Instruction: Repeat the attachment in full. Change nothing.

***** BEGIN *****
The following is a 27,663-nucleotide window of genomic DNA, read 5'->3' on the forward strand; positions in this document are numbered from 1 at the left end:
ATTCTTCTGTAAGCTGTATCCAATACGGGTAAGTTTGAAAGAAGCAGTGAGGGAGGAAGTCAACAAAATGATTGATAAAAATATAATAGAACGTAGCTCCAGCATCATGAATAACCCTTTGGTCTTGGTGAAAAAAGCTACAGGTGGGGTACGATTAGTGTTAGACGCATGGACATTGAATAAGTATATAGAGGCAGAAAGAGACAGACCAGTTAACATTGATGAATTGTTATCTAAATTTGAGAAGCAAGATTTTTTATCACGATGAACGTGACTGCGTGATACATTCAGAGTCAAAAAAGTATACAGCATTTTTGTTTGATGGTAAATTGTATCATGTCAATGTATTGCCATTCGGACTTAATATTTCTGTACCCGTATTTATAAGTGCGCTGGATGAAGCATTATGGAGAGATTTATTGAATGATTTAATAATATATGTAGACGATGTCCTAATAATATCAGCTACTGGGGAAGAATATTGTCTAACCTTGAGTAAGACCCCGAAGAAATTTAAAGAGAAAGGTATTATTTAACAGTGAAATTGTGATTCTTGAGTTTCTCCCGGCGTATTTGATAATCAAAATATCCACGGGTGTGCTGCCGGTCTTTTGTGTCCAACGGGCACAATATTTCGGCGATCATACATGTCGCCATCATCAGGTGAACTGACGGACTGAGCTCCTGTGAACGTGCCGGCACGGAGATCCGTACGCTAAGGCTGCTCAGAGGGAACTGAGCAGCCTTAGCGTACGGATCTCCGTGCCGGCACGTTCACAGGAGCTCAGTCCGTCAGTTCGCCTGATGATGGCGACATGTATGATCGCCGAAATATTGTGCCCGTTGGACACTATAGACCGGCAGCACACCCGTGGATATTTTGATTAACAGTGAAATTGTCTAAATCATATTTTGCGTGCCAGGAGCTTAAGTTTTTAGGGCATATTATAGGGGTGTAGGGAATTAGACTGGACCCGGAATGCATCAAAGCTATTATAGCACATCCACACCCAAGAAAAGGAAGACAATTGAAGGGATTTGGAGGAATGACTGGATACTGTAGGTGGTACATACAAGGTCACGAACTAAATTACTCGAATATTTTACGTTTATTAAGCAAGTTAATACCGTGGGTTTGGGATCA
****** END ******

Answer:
The following is a 27,663-nucleotide window of genomic DNA, read 5'->3' on the forward strand; positions in this document are numbered from 1 at the left end:
ATTCTTCTGTAAGCTGTATCCAATACGGGTAAGTTTGAAAGAAGCAGTGAGGGAGGAAGTCAACAAAATGATTGATAAAAATATAATAGAACGTAGCTCCAGCATCATGAATAACCCTTTGGTCTTGGTGAAAAAAGCTACAGGTGGGGTACGATTAGTGTTAGACGCATGGACATTGAATAAGTATATAGAGGCAGAAAGAGACAGACCAGTTAACATTGATGAATTGTTATCTAAATTTGAGAAGCAAGATTTTTTATCACGATGAACGTGACTGCGTGATACATTCAGAGTCAAAAAAGTATACAGCATTTTTGTTTGATGGTAAATTGTATCATGTCAATGTATTGCCATTCGGACTTAATATTTCTGTACCCGTATTTATAAGTGCGCTGGATGAAGCATTATGGAGAGATTTATTGAATGATTTAATAATATATGTAGACGATGTCCTAATAATATCAGCTACTGGGGAAGAATATTGTCTAACCTTGAGTAAGACCCCGAAGAAATTTAAAGAGAAAGGTATTATTTAACAGTGAAATTGTGATTCTTGAGTTTCTCCCGGCGTATTTGATAATCAAAATATCCACGGGTGTGCTGCCGGTCTTTTGTGTCCAACGGGCACAATATTTCGGCGATCATACATGTCGCCATCATCAGGTGAACTGACGGACTGAGCTCCTGTGAACGTGCCGGCACGGAGATCCGTACGCTAAGGCTGCTCAGAGGGAACTGAGCAGCCTTAGCGTACGGATCTCCGTGCCGGCACGTTCACAGGAGCTCAGTCCGTCAGTTCGCCTGATGATGGCGACATGTATGATCGCCGAAATATTGTGCCCGTTGGACACTATAGACCGGCAGCACACCCGTGGATATTTTGATTAACAGTGAAATTGTCTAAATCATATTTTGCGTGCCAGGAGCTTAAGTTTTTAGGGCATATTATAGGGGTGTAGGGAATTAGACTGGACCCGGAATGCATCAAAGCTATTATAGCACATCCACACCCAAGAAAAGGAAGACAATTGAAGGGATTTGGAGGAATGACTGGATACTGTAGGTGGTACATACAAGGTCACGAACTAAATTACTCGAATATTTTACGTTTATTAAGCAAGTTAATACCGTGGGTTTGGGATCA